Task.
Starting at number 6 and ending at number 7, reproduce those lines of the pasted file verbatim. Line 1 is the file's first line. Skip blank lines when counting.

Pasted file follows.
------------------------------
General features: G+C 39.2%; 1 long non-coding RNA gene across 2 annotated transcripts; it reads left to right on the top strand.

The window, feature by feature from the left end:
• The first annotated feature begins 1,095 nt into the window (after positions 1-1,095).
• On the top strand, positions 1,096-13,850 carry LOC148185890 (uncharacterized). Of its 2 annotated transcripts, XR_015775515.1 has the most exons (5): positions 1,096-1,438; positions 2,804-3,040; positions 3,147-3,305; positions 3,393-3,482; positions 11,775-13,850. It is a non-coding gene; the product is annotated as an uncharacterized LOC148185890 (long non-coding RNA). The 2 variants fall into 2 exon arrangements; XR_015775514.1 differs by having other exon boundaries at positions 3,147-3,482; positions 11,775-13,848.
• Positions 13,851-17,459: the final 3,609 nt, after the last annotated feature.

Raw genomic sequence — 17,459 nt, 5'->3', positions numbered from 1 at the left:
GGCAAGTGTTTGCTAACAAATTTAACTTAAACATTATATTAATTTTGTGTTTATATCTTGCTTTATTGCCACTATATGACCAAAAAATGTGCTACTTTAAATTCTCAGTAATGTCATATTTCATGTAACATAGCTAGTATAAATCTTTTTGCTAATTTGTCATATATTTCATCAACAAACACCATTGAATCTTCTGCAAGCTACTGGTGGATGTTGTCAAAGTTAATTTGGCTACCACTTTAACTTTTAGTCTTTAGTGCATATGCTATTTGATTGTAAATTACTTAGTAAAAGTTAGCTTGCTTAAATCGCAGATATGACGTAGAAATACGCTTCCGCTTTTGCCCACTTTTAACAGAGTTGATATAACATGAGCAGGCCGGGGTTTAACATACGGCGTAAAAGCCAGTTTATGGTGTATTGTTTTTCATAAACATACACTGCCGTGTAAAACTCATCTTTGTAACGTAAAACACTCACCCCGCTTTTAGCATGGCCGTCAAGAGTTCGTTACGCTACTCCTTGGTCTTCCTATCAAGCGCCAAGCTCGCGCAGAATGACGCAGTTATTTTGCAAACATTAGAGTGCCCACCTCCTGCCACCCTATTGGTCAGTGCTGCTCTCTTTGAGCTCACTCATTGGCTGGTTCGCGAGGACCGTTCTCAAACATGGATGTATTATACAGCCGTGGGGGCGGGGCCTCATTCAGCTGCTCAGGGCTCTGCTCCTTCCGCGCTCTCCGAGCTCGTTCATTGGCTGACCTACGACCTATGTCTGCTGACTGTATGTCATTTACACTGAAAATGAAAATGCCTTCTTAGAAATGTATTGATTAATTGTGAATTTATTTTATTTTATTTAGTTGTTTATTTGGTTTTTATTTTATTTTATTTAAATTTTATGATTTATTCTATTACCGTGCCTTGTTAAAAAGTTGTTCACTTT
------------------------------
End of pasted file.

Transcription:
Raw genomic sequence — 17,459 nt, 5'->3', positions numbered from 1 at the left:
GGCAAGTGTTTGCTAACAAATTTAACTTAAACATTATATTAATTTTGTGTTTATATCTTGCTTTATTGCCACTATATGACCAAAAAATGTGCTACTTTAAATTCTCAGTAATGTCATATTTCATGTAACATAGCTAGTATAAATCTTTTTGCTAATTTGTCATATATTTCATCAACAAACACCATTGAATCTTCTGCAAGCTACTGGTGGATGTTGTCAAAGTTAATTTGGCTACCACTTTAACTTTTAGTCTTTAGTGCATATGCTATTTGATTGTAAATTACTTAGTAAAAGTTAGCTTGCTTAAATCGCAGATATGACGTAGAAATACGCTTCCGCTTTTGCCCACTTTTAACAGAGTTGATATAACATGAGCAGGCCGGGGTTTAACATACGGCGTAAAAGCCAGTTTATGGTGTATTGTTTTTCATAAACATACACTGCCGTGTAAAACTCATCTTTGTAACGTAAAACACTCACCCCGCTTTTAGCATGGCCGTCAAGAGTTCGTTACGCTACTCCTTGGTCTTCCTATCAAGCGCCAAGCTCGCGCAGAATGACGCAGTTATTTTGCAAACATTAGAGTGCCCACCTCCTGCCACCCTATTGGTCAGTGCTGCTCTCTTTGAGCTCACTCATTGGCTGGTTCGCGAGGACCGTTCTCAAACATGGATGTATTATACAGCCGTGGGGGCGGGGCCTCATTCAGCTGCTCAGGGCTCTGCTCCTTCCGCGCTCTCCGAGCTCGTTCATTGGCTGACCTACGACCTATGTCTGCTGACTGTATGTCATTTACACTGAAAATGAAAATGCCTTCTTAGAAATGTATTGATTAATTGTGAATTTATTTTATTTTATTTAGTTGTTTATTTGGTTTTTATTTTATTTTATTTAAATTTTATGATTTATTCTATTACCGTGCCTTGTTAAAAAGTTGTTCACTTT